Jamali Kamali Maszid was built between 1528 and 1556 and bears a more typical Mughal appearance with a red sandstone structure and white stone outlining the details to compliment the red color and lend its sobriety to the place of worship. The façade of the sacred haven is made up of an arcade of four centre point arches that rest on thick piers. To relieve the façade of its starkness, the rosettes in the spandrels of the arches ornament it.
There are also two-tier blind arches on the piers and a row of smaller
blind arches that run in a line above the arches. The central arch that
leads to the mehrab is not bigger than other arches but has been
highlighted by adorning it with a tall pishtak-like façade that
has engaged columns. A squat masonry dome typical of Rajput and earlier
Sultanate architecture covers the area behind this arch.
Quwwatu'l Islam Maszid or Qutub Mosque:
The word 'Quuwat-ul-Islam' means 'the might of Islam'. It was the first
mosque in India built by Qutub-ud-din Aibak, the founder and first
Sultan of the Slave dynasty, and thus, was also called as 'Qutub
Mosque'. This mosque does not include much of Islamic elements, as it
was constructed using the ruins of the building material from 27 Hindu
and Jain temples that had been demolished by the first Muslim rulers of
India, which were situated in the Rajput citadel they had occupied. It
is considered unique because it uses the pillars of Hindu temples with a
number of Hindu motifs carved on them. The mosque and its complex were
built between 1193 and 1198. Its associated buildings and extensions
include much-reputed Qutub Minar, Iron Pillar of Mehrauli that dates
back to the 4th century is devoted to Lord Vishnu, a gate and several
Even the later additions to the mosque continued to make use of the
Hindu columns until they were exhausted and only then, new carvings were
done to maintain the harmony and stylistic unity of the interiors.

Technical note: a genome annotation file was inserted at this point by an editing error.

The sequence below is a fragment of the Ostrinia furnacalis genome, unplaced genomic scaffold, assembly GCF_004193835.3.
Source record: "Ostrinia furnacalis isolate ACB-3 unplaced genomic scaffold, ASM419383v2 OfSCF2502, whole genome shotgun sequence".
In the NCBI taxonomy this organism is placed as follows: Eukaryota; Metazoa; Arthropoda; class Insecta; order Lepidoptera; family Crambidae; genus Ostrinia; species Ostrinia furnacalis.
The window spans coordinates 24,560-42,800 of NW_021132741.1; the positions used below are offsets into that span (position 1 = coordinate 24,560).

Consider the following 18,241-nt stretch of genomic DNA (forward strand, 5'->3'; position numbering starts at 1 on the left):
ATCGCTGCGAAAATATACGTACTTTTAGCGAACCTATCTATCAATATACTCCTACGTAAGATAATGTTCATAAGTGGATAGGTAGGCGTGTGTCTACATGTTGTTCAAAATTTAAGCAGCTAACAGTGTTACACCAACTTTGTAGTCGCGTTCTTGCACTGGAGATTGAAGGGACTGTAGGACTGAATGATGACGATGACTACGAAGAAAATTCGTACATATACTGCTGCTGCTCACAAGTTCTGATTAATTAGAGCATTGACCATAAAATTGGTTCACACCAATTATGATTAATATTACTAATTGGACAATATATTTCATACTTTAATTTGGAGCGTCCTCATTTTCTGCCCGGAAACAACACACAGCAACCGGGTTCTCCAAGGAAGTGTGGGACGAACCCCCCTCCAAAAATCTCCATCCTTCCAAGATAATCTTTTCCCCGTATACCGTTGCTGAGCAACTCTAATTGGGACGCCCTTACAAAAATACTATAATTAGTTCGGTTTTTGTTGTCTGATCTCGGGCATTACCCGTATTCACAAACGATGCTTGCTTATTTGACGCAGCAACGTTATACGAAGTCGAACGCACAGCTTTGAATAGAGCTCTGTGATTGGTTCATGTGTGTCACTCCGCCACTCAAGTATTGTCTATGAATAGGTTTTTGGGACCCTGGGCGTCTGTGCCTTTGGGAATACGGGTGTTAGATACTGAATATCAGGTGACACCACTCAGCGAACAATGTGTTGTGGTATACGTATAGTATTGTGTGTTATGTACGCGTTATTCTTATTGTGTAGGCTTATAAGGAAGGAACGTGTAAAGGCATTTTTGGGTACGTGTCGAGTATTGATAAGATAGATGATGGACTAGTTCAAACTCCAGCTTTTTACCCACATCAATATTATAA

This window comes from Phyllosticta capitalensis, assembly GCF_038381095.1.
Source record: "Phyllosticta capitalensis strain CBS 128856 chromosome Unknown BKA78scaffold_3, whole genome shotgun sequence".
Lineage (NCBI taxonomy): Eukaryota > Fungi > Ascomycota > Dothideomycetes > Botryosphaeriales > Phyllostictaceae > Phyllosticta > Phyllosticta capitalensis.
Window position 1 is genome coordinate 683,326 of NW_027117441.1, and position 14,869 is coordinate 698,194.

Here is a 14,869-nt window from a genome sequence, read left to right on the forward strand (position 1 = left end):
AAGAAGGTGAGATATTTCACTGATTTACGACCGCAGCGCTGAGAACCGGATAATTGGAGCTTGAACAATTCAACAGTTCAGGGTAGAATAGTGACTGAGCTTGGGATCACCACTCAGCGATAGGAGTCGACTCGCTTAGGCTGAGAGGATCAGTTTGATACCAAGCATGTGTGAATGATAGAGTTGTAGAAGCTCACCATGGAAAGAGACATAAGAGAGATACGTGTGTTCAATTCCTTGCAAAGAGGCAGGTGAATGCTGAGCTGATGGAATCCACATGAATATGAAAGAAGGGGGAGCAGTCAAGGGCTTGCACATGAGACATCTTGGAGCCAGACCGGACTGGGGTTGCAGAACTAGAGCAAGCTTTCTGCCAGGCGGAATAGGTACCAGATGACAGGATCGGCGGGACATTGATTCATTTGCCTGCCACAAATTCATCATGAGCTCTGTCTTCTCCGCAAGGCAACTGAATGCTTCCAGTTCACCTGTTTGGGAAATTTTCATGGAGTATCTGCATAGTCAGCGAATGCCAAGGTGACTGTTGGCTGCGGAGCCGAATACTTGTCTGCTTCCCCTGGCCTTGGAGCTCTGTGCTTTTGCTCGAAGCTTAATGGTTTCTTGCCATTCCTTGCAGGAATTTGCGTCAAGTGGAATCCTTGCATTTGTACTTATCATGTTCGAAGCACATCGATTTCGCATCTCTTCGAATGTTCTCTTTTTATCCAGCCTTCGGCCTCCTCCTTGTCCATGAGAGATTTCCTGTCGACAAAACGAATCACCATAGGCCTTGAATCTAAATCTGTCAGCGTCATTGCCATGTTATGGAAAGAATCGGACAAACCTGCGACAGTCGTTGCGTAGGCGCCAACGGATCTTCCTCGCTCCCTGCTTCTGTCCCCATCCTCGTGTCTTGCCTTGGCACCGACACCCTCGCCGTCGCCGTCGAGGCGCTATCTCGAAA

However, one can see a visible influence of Timurid style of mosque
architecture in the large arched screen placed across the main prayer
hall that had been added by Aibek in 1198. is, however, a clear
reference to the Timurid style of mosques.
Unique in architectural style, Khirki Masjid is only one of its kinds.
It is a small quadrangle-shaped mosque closed on top unlike the usual
style of mosques in which there is an open courtyard for the devotees to
offer their prayers to God. Khirki Masjid has beautiful convoluted
latticework on its windows, which were principally carved stone screens
and can be said to be the precursor of later magnificent Mughal
buildings marked by the intricate patterns and delicate facades.
The pillars and brackets of the mosque show a heavy native influence,
which can be attributed to the ample use of the local artisans, trained
in their own schools of architecture. The roof of the Khirki Masjid is
divided into squares with groups of small domes on them, through which
sunlight found its way to the inner sanctum of the mosque.
The mosque made use of the rubble masonry, which had been plastered
externally. There are splendid steps leading up to the place of worship
for Muslims built by Khan-I-Jahan Junan Shah, the prime minister of
Ferozshah Tughlaq in 15th century. It is believed that it was once his
private place of worship. The main significance of the mosque lies in
the fact that it is credited to be a link between the late architecture
of the Lodhi rulers (the last dynasty of the Delhi Sultanate period) and
the highly ornate massive structures of the Mughal architecture.